02.01.2012 - 20.01.2012
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We decided to visit Sri Lanka at the last minute. After an hour flight, visa processing was delayed due to a new system for 2012. Upon hearing glowing accounts of this up-and-coming destination, we planned to circle the teardrop shaped island north in a clockwise direction, opposite to the popular route of heading south towards the beaches.
The hospitable and forward approach of Sri Lankans saw us invited to a birthday party on our very first night. Our tuktuk driver Sevinda and his family introduced us to delicious local cuisine (we especially enjoyed the spicy fish balls) and we also savoured the local Lion Strong beer (8.5% alc.).
There were no tourists in Chilaw and locals were upfront with their curiosity. Throughout Sri Lanka we always felt welcome and were continually offered assistance. Sevinda went beyond his fare and took us to beautiful religious sites that weren’t in the guidebook, demonstrating his pride for his hometown.
At our next destination Anuradhapura, our driver Janna conscientiously spent the day covering the vast ruins of the old capital, providing explanations and local trivia. In between sites and additional photography stops (we were quite excited to find fanning peacocks and tortoises in the open), he even brought us home to meet his family over morning tea.
During our stay, we made friends who provided useful local insights and protected us from inflated tourist prices. We are forever grateful to Amila and Subash, who spent entire days with us in Dambulla, taking us to local hangouts, sourcing cheap accommodation, recommending beautiful sights to see (Pidurangala was a tourist free alternative to Sigiriya) and even arranging VIP treatment for Adam at the barber.
To further add to the hospitality we received, our guides through the (practically named) Knuckles Mountain Range were also very kind and personally made sure that we enjoyed the three day trek, with the owner joining us on the lake one evening for drinks and a sing-along. This was after a night of live traditional music, specially arranged for us by Raja, owner of the Thilini homestay in Kandy.
It was during this time that we met up with Kylie and Vince. Spending Vince’s 30th birthday in Kandy, we got to know the city well after a few days. One evening Rina even convinced a tuk tuk driver to allow her to take the wheel, much to the horror of the other passengers!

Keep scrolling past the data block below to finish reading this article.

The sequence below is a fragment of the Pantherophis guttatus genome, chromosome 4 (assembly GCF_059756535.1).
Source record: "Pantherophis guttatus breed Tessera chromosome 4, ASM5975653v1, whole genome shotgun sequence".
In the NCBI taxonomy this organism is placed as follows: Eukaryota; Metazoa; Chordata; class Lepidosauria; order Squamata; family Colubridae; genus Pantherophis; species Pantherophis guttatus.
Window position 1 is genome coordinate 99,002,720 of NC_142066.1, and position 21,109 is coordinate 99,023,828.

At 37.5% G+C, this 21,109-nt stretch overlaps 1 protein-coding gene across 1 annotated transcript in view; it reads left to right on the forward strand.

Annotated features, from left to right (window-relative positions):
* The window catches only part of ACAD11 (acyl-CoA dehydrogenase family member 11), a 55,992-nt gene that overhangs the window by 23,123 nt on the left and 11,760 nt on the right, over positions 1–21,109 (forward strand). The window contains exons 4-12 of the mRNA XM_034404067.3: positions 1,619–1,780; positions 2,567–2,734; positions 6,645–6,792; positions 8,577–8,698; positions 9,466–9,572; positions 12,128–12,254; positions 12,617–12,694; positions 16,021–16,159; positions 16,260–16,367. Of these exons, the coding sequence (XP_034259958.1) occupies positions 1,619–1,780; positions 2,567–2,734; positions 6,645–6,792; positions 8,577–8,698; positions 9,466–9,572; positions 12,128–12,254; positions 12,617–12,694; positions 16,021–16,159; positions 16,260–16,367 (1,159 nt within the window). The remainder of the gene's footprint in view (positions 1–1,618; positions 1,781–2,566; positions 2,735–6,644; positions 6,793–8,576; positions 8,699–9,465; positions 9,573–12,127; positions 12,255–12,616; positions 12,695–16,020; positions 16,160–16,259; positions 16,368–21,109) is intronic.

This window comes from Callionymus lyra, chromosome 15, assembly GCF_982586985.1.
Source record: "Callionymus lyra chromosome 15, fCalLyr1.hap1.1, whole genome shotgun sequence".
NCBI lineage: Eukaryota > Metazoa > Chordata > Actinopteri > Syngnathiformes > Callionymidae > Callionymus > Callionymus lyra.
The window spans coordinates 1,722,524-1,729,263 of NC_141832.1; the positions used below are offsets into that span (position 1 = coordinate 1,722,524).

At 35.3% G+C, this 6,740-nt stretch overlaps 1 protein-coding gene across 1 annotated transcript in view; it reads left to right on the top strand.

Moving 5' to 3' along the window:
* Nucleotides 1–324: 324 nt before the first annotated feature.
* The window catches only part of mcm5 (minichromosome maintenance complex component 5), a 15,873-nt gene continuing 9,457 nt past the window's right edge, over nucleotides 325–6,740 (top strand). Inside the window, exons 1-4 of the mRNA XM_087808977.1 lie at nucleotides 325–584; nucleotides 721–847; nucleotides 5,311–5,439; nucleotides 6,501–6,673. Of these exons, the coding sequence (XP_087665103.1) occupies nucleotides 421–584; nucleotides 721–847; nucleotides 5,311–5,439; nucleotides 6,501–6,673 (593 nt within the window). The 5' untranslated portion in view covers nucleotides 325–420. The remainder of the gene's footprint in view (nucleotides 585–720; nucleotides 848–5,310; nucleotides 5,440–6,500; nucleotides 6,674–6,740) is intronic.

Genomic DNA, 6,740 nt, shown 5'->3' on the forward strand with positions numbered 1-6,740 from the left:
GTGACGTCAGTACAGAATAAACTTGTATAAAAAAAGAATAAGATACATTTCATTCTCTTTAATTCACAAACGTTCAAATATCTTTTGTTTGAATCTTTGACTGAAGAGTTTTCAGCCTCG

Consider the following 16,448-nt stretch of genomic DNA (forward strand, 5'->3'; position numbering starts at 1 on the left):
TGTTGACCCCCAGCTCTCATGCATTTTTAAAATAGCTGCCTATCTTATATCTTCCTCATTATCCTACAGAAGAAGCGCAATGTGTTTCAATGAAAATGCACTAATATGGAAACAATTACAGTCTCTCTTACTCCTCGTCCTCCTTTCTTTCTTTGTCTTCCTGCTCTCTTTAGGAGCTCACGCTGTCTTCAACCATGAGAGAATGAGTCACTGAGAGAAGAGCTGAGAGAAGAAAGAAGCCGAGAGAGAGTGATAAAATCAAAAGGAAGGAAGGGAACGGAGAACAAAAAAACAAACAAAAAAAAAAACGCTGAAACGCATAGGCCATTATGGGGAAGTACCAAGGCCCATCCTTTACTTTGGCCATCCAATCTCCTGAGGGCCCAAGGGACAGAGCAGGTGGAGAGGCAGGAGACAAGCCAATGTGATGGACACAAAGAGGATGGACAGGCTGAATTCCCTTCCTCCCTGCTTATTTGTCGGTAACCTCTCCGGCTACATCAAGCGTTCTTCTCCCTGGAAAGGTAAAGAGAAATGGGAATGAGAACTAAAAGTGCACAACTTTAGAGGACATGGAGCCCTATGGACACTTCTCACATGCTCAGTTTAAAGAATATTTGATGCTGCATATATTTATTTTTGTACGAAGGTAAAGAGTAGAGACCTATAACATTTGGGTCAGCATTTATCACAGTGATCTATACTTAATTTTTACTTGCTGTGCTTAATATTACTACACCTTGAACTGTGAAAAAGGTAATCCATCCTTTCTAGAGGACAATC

On the trek, we found the first of the 3 days challenging. The ascent of the Knuckles Mountain Range was not without incident, with Vince flattening Adam after losing his footing. We were compensated with spectacular views - our local guide gushing that there had not been a clearer day in recent times. Unfortunately the descent was even more difficult than the climb, with knees suffering the impact of the steep and slippery route to the camp. We were thankful the remaining two days were less taxing, and enjoyed the relaxed pace of the jeep safari, lake camping and waterfall walk. Once again, we were blessed with ideal conditions. There was little traffic at the national park, and we were able to get up close to wild elephants with a newborn.
Afterwards we headed south for the pilgrimage to Adam’s Peak. Supposedly the point where Buddha laid one foot (and the other in India), we journeyed the 4,500 step climb after two long and windy buses and only 2 hours sleep. Beginning at 2.30 am, adrenalin propelled us and we raced to the peak in under 2 hours. It was freezing, and we were also two hours early for sunrise. But the wait was worth it as we found ourselves above the clouds at first light. We also witnessed the perfect triangular shadow that is mysteriously cast by the irregular shaped peak. It is difficult to say which was the highlight of the trip, but this was definitely on the list.
Exhausted after our stint of physical activity, we were ready to hit the beaches. Frustratingly, the logistics of reaching the coast in the southeast involved us returning to the capital in the west before following the coastline. This was one exasperating aspect of travelling in Sri Lanka – for a small island getting anywhere is painfully slow (a bus can take 3 hours to cover just 50 kilometres) and the indirect routes to towns (especially from north to south) seem illogical at times. The train offers a more scenic experience, however services few routes and can be even slower than the bus. We collapsed for the night in South Kalutara, before continuing on to Galle then Mirissa Beach.
Galle is a blissfully quiet fort town whose Dutch heritage has been completely restored. We could have stayed longer, the streets of the small fort area were easily covered by foot and the buildings possess a romantic elegance. Moving an hour east, Mirissa was the ideal place to wind up our stay in Sri Lanka. We indulged in seafood platters and umbrella topped beverages that are necessary on tropical holidays.
We can’t help but compare Sri Lanka to India. It’s much cleaner, there’s less honking, less traffic and less pollution. There seems to be less congestion in general, but as population density is lower the island is perhaps less burdened. Despite the geographic proximity to India, Sri Lanka remains strongly Buddhist, with Hindu influences concentrated in the north where the Tamils of South India introduced it.
Though the sites were spectacular, our stay in Sri Lanka was truly enriched by our engagement with the people. We had seen many temples, beaches and hill landscapes before, but the warmth and openness of the locals allowed us to feel more connected to the land and we were able to learn and experience more of their culture.